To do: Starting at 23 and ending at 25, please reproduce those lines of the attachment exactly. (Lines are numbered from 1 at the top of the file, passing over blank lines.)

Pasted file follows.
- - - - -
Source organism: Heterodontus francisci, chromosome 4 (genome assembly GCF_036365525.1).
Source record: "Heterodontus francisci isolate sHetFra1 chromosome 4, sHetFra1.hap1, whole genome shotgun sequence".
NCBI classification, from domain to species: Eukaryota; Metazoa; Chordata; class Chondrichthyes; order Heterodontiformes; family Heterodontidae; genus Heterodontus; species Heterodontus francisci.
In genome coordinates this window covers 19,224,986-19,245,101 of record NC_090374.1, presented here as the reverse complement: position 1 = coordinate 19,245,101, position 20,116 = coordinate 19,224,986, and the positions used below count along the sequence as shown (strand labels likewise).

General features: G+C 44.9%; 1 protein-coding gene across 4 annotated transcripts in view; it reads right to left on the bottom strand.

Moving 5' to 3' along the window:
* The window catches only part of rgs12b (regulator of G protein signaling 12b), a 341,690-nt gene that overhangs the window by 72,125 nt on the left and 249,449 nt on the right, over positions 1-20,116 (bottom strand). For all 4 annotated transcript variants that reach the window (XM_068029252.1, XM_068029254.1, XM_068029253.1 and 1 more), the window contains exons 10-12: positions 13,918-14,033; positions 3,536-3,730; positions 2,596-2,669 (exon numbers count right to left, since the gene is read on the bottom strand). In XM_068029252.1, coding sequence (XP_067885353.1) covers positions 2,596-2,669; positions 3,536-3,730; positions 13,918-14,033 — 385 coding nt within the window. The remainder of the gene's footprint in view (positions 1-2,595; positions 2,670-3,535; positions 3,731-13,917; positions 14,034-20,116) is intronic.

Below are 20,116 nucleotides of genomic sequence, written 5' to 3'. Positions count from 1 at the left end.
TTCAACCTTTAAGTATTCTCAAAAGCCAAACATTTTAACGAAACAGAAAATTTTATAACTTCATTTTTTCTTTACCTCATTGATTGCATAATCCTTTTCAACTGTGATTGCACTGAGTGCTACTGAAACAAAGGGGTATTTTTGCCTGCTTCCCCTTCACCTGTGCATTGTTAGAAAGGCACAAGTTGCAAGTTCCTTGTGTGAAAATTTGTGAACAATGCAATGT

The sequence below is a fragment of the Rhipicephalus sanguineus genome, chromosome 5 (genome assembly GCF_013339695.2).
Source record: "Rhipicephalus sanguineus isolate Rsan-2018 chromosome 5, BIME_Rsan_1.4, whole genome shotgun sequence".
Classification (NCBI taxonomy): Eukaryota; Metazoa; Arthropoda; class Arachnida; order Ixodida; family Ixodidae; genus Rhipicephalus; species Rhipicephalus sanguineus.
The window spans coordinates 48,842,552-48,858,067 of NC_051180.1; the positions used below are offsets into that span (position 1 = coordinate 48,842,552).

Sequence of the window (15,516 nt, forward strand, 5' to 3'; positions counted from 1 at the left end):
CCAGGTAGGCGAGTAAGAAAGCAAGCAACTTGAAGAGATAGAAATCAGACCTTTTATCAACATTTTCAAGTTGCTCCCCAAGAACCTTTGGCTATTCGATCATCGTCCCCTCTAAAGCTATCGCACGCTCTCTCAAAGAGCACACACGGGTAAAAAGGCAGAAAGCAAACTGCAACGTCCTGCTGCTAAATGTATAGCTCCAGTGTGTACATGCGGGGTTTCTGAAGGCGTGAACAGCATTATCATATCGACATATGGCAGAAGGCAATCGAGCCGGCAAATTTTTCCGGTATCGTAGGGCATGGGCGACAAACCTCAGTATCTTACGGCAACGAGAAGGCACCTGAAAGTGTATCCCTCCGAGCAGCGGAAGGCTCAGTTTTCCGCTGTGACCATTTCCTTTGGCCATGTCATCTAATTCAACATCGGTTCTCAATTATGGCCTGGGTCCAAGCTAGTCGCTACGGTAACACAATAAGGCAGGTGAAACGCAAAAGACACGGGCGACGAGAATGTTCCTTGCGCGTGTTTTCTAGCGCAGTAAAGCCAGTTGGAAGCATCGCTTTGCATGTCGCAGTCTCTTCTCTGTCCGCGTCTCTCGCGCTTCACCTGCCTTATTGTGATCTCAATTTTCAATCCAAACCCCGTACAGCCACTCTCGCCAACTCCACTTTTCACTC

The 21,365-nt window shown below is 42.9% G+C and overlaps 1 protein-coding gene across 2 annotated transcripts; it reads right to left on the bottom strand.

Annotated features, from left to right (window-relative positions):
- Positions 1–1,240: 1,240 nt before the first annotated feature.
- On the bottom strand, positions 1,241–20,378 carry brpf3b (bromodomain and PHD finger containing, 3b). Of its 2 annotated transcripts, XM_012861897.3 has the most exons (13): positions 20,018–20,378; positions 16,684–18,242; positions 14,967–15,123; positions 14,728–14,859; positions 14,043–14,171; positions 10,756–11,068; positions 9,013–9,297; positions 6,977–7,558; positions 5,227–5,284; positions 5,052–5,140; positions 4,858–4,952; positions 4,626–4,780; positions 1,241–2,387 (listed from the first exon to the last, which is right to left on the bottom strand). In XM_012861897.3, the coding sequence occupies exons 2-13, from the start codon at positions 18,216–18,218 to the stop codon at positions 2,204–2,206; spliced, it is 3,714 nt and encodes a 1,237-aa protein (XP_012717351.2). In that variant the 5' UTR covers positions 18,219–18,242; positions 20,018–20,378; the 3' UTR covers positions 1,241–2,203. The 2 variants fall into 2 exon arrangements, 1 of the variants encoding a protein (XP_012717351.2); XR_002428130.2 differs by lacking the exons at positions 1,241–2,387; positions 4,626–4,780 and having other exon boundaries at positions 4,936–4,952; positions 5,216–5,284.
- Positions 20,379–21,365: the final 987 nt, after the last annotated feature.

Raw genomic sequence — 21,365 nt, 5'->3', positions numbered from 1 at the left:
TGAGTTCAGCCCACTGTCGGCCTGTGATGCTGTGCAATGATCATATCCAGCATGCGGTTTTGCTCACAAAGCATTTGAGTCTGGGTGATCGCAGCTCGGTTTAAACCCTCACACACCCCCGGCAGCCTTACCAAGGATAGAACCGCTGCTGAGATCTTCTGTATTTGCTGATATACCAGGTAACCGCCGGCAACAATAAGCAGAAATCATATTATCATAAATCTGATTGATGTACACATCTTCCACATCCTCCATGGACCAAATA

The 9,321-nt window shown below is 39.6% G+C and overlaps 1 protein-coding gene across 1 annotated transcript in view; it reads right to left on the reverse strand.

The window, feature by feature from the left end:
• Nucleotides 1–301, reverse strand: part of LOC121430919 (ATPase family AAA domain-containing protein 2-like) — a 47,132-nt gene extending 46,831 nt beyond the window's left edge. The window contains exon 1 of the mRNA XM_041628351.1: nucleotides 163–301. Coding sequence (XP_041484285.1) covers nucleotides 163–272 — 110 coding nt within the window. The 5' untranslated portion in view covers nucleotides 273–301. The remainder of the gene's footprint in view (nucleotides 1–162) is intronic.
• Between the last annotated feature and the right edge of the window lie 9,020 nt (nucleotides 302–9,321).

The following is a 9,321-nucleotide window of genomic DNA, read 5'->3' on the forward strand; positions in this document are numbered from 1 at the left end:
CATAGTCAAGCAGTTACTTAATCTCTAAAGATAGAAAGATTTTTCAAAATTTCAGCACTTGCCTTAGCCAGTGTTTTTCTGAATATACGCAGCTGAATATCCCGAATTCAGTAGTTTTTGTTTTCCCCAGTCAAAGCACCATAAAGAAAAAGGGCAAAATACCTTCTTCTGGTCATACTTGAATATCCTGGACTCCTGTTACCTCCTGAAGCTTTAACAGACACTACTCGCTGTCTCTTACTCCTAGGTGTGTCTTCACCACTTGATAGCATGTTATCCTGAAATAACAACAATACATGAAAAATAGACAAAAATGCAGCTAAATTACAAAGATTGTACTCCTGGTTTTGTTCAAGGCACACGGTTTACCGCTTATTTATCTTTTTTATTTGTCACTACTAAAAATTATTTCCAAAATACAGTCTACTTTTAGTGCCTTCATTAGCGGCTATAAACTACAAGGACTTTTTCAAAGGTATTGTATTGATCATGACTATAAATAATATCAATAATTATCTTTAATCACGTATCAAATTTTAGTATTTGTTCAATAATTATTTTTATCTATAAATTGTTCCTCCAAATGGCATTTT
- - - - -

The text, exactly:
The 9,321-nt window shown below is 39.6% G+C and overlaps 1 protein-coding gene across 1 annotated transcript in view; it reads right to left on the reverse strand.

The window, feature by feature from the left end:
• Nucleotides 1–301, reverse strand: part of LOC121430919 (ATPase family AAA domain-containing protein 2-like) — a 47,132-nt gene extending 46,831 nt beyond the window's left edge. The window contains exon 1 of the mRNA XM_041628351.1: nucleotides 163–301. Coding sequence (XP_041484285.1) covers nucleotides 163–272 — 110 coding nt within the window. The 5' untranslated portion in view covers nucleotides 273–301. The remainder of the gene's footprint in view (nucleotides 1–162) is intronic.